Obesity and malnutrition are seen as binary opposites, however, in the neoliberal context of public health and economic development policies: malnutrition is often seen as a structural problem, caused by poverty, marginalization, and lack of resources, whereas obesity is moralized and seen as an individual choice, caused by irresponsible personal behavior.
In a cruel twist of irony, the pursuit of profit — something that Wall Street pushes so hard — is what leaves companies open to being displaced. As they grow, their ability to find opportunities that are big enough to sustain their growth is reduced. They become myopic; they listen only to their best customers. They focus disproportionately on their most profitable products, and strive to improve these the fastest.
Clayton Christensen, he of disruptive innovation fame, writing about Steve Jobs/Apple’s success for Reuters.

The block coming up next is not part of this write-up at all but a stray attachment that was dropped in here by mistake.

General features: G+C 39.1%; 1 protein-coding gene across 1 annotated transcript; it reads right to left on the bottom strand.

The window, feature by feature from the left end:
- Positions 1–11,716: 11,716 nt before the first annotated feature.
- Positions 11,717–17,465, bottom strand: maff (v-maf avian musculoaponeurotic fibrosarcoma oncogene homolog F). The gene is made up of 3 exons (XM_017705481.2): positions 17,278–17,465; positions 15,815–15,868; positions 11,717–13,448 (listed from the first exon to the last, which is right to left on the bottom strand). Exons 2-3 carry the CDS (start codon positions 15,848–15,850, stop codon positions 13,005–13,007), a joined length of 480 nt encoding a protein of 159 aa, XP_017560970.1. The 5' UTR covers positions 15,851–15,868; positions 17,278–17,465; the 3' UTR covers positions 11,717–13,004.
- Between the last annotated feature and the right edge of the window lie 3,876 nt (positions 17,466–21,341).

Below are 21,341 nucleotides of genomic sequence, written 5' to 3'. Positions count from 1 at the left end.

Hospital disruption is, of course, “impossible.”
The industry is quickly approaching/has already passed the point where disruptors may feel it worth their time/resources to pursue new models. As so many cases in history prove: disrupt or be disrupted.
SCIENCE! via @mtommasi
Christine Poon, dean of the Fisher College of Business at Ohio State:
It’s a brave institution that chooses somebody nontraditional because there is just a lot of risk in doing that, and people don’t like to make decisions that are highly risky.
Edward Boches has a list of five things advertising agencies have to get good at (his words):
- Focus on innovation
- Embrace speed
- Master engagement
- Attract better talent
- Liberate the next generation
Seems a good list for hospitals too.
Indulge. via @shawnhalls